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Are you average and know 290 people?

Sunday, March 24, 2002

By Mackenzie Carpenter, Post-Gazette Staff Writer

How many people do you know named Nicole?

How many with pilot's licenses? Or people on dialysis?

These seemingly trivial queries actually have helped a couple of researchers come up with the answer to an unusual question: How many total people, on average, does a typical person know?

Russell Bernard, Peter Killworth and several of their colleagues have spent the past 15 years trying to unravel that mystery, and now, they say, they've solved it.

The average circle of acquaintances, they say, is 290 -- plus or minus a few people.

It might seem like one of those fascinating but useless bits of knowledge in some esoteric trivia game, but Bernard and Killworth believe that the mathematical model they've developed may one day provide government agencies and other organizations with an easy, inexpensive way to estimate hard-to-count populations, such as the homeless, abused children, rape victims, heroin users and people with HIV.

Their work, along with that of other researchers who are increasingly using computer models to study the intricacies of human interaction, illustrates a new trend toward collaboration by researchers in the "hard" sciences such as physics and mathematics, and those from the "softer" sciences, such as anthropology and sociology.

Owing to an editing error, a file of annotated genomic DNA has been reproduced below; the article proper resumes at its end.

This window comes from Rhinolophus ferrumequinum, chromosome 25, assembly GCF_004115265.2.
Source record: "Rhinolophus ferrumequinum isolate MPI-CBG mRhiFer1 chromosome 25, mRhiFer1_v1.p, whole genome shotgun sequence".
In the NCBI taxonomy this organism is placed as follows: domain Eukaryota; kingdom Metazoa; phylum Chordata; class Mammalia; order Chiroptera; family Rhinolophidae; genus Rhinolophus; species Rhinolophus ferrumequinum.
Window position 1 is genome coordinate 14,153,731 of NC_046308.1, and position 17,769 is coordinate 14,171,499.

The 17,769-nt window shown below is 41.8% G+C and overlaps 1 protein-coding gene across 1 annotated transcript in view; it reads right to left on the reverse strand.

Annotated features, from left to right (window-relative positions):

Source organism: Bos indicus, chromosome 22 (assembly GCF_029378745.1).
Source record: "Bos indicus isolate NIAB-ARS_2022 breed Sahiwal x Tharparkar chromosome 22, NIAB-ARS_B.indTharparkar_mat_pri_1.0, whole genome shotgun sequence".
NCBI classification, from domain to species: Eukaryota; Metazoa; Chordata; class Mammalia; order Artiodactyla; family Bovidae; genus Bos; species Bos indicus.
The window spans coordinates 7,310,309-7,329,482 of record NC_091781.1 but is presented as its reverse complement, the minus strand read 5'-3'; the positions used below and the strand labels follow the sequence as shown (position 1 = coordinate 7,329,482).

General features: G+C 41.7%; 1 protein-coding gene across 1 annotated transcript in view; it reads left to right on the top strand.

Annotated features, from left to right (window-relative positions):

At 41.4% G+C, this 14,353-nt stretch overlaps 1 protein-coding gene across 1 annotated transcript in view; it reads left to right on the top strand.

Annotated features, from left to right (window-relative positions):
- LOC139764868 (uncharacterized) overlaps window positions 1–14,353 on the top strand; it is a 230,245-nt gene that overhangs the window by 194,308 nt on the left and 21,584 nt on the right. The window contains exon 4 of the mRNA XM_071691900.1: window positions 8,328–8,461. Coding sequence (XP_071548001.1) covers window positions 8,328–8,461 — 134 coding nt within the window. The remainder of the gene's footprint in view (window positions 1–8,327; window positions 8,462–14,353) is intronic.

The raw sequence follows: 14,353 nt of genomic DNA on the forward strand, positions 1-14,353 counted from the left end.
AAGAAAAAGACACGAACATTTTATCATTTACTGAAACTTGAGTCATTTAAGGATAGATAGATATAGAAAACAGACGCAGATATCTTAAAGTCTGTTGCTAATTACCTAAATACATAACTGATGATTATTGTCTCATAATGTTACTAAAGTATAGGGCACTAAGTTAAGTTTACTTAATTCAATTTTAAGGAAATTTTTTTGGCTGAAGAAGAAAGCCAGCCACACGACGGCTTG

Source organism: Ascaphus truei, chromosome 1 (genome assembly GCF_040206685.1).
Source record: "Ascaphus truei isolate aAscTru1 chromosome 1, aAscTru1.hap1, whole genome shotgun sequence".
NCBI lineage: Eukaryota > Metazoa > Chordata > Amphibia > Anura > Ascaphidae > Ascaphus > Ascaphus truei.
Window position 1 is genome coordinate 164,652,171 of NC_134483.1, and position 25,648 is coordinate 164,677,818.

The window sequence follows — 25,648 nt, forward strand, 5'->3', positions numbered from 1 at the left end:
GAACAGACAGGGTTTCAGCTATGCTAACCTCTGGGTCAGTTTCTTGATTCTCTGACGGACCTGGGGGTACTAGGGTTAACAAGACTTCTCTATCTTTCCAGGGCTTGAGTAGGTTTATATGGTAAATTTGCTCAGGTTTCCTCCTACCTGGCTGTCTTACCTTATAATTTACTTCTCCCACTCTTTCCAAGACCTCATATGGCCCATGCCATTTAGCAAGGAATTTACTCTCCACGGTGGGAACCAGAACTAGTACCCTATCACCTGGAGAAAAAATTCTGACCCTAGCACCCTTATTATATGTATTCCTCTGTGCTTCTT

The method for answering the "How many people do you know?" question worked this way.

First, Bernard and Killworth surveyed people in the United States about 29 "populations" in which they might know someone -- people named Nicole or postal workers, for instance, and for which the two researchers had accurate counts from government data or other sources.

If the person being surveyed said, "I know three people named Nicole," the researchers determined what percentage of all Nicoles that person knew. The process was repeated across each of the 29 groups to give a pattern of percentages for the person being surveyed.

Then the researchers used those findings to estimate what percentage of the entire population the average person might know.

While the 290 figure is just an average, it's a surprisingly robust one, Bernard and Killworth said, because it kept appearing over many surveys covering nationally representative samples of people.

Bernard and Killworth found there was no obvious connection between the kind of life someone leads and how many people he or she knows. But they also believe our circle of acquaintances isn't just a matter of random luck.

"God isn't going to throw 600 people at Peter [Killworth] when he's born and two at me. ... We believe there are rules that govern who people know, and how they know each other," Bernard said -- rules the two are still trying to discover.

An oceanic encounter

Bernard, an anthropology professor at the University of Florida, and Killworth, an oceanographer and physicist at the Southampton Oceanography Centre in England, are an unusual pair of collaborators.